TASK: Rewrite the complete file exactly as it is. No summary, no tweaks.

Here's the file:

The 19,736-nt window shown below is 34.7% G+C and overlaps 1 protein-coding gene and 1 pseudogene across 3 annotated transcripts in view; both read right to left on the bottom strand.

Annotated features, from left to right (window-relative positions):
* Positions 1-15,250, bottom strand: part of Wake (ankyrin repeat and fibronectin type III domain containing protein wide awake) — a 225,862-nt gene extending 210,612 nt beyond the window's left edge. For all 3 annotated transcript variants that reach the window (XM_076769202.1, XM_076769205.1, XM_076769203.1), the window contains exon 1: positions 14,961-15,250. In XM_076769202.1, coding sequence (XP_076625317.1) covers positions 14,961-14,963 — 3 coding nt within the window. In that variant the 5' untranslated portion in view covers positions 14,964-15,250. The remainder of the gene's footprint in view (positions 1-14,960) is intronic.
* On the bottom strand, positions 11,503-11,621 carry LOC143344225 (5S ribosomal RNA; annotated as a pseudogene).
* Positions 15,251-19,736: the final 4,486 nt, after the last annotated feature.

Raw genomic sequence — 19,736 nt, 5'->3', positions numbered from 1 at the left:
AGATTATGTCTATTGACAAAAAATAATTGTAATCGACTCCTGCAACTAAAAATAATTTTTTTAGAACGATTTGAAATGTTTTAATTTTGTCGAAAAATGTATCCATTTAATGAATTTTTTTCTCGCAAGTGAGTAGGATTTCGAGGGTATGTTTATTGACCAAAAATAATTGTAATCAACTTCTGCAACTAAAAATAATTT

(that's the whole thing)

The 19,736-nt window shown below is 34.7% G+C and overlaps 1 protein-coding gene and 1 pseudogene across 3 annotated transcripts in view; both read right to left on the bottom strand.

Annotated features, from left to right (window-relative positions):
* Positions 1-15,250, bottom strand: part of Wake (ankyrin repeat and fibronectin type III domain containing protein wide awake) — a 225,862-nt gene extending 210,612 nt beyond the window's left edge. For all 3 annotated transcript variants that reach the window (XM_076769202.1, XM_076769205.1, XM_076769203.1), the window contains exon 1: positions 14,961-15,250. In XM_076769202.1, coding sequence (XP_076625317.1) covers positions 14,961-14,963 — 3 coding nt within the window. In that variant the 5' untranslated portion in view covers positions 14,964-15,250. The remainder of the gene's footprint in view (positions 1-14,960) is intronic.
* On the bottom strand, positions 11,503-11,621 carry LOC143344225 (5S ribosomal RNA; annotated as a pseudogene).
* Positions 15,251-19,736: the final 4,486 nt, after the last annotated feature.

Raw genomic sequence — 19,736 nt, 5'->3', positions numbered from 1 at the left:
AGATTATGTCTATTGACAAAAAATAATTGTAATCGACTCCTGCAACTAAAAATAATTTTTTTAGAACGATTTGAAATGTTTTAATTTTGTCGAAAAATGTATCCATTTAATGAATTTTTTTCTCGCAAGTGAGTAGGATTTCGAGGGTATGTTTATTGACCAAAAATAATTGTAATCAACTTCTGCAACTAAAAATAATTT